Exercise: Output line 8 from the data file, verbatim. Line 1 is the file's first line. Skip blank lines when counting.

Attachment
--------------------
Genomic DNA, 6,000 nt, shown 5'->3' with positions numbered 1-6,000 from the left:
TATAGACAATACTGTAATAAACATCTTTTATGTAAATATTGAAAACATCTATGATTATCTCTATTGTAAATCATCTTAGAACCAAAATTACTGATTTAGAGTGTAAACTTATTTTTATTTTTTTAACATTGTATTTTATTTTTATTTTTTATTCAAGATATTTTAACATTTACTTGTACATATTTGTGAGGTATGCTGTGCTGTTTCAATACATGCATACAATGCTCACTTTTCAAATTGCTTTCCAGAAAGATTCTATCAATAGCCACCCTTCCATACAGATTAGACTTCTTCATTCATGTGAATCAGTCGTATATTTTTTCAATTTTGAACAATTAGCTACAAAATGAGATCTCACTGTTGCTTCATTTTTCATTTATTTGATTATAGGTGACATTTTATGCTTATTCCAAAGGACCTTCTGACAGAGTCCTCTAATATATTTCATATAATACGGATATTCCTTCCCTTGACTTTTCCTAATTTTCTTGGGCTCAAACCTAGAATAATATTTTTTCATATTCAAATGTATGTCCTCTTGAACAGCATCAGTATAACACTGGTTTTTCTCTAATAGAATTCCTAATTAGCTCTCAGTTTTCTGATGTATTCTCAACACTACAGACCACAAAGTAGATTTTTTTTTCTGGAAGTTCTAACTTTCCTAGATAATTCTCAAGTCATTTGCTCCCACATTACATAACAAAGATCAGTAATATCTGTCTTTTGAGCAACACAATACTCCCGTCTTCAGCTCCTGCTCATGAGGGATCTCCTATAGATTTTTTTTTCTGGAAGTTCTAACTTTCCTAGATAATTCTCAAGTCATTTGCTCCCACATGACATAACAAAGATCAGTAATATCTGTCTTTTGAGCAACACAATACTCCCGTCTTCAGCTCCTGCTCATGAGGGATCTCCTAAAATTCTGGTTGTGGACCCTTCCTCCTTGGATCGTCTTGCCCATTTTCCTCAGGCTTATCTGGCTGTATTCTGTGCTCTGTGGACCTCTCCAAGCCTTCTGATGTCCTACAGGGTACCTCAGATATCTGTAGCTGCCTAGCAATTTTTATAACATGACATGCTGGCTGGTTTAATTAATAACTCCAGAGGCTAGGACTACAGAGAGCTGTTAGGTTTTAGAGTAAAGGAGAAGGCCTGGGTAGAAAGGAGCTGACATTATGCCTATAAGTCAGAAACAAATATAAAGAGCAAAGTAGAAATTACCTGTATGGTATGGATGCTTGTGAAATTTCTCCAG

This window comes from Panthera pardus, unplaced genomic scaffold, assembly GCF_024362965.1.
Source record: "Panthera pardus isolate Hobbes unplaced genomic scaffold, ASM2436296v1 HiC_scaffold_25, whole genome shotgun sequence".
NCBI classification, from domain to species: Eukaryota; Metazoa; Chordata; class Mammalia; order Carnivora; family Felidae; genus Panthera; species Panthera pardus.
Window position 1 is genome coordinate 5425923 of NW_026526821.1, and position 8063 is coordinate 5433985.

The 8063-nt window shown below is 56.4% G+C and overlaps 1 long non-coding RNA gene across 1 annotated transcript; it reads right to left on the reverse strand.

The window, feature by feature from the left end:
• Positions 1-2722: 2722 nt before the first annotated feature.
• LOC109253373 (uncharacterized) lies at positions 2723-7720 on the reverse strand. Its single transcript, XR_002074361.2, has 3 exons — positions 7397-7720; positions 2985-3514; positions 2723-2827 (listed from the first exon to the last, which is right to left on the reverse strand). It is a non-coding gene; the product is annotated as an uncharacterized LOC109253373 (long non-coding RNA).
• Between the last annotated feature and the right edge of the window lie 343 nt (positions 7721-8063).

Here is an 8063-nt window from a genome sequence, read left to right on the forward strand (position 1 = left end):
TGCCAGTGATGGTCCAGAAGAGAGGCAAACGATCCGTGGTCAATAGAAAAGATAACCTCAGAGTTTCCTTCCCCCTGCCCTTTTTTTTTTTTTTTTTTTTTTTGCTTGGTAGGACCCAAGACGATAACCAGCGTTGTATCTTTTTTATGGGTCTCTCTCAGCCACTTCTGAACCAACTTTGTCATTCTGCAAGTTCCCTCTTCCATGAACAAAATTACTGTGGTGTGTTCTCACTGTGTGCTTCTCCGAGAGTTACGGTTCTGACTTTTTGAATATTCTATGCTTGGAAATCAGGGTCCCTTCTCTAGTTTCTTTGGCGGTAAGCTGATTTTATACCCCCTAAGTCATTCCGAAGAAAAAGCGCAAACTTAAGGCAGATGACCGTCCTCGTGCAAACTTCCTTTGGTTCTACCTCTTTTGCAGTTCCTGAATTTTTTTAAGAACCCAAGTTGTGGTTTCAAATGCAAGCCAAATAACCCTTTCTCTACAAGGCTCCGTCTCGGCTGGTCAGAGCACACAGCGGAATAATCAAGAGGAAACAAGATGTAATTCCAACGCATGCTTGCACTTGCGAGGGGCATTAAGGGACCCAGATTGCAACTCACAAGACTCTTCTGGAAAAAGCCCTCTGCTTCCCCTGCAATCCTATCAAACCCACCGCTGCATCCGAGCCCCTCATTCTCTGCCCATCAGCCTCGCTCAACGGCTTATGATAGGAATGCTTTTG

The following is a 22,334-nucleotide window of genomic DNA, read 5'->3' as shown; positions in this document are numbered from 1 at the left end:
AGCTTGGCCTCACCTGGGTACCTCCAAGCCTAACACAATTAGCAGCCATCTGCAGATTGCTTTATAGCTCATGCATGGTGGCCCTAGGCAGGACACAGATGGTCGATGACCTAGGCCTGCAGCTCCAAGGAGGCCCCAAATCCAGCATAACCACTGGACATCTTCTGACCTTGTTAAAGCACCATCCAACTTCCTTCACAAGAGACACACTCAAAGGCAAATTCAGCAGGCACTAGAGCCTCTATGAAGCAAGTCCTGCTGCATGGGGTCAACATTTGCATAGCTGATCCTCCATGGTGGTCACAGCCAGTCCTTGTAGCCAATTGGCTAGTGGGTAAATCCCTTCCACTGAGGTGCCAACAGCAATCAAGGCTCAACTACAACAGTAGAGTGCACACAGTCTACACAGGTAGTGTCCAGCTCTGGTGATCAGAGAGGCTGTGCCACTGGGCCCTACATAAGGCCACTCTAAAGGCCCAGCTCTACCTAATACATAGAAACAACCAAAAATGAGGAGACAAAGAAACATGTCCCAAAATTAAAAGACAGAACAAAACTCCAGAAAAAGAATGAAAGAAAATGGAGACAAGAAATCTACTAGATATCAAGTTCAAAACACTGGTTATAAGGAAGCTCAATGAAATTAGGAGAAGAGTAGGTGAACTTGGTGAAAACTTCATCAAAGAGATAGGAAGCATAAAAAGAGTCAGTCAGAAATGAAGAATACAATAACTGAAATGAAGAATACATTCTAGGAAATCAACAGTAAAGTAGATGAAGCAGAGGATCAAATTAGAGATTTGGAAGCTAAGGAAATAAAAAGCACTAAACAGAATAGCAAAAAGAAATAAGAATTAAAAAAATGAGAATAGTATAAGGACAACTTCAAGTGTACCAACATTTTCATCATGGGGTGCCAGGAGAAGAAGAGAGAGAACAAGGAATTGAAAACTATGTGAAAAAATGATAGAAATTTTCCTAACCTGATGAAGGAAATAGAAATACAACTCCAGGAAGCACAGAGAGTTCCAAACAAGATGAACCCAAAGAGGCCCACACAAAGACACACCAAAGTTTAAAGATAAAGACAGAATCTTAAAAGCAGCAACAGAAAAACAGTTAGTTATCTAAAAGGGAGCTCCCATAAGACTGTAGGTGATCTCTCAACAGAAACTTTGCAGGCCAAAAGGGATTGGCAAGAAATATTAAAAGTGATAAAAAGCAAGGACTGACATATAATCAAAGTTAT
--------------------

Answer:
The window, feature by feature from the left end: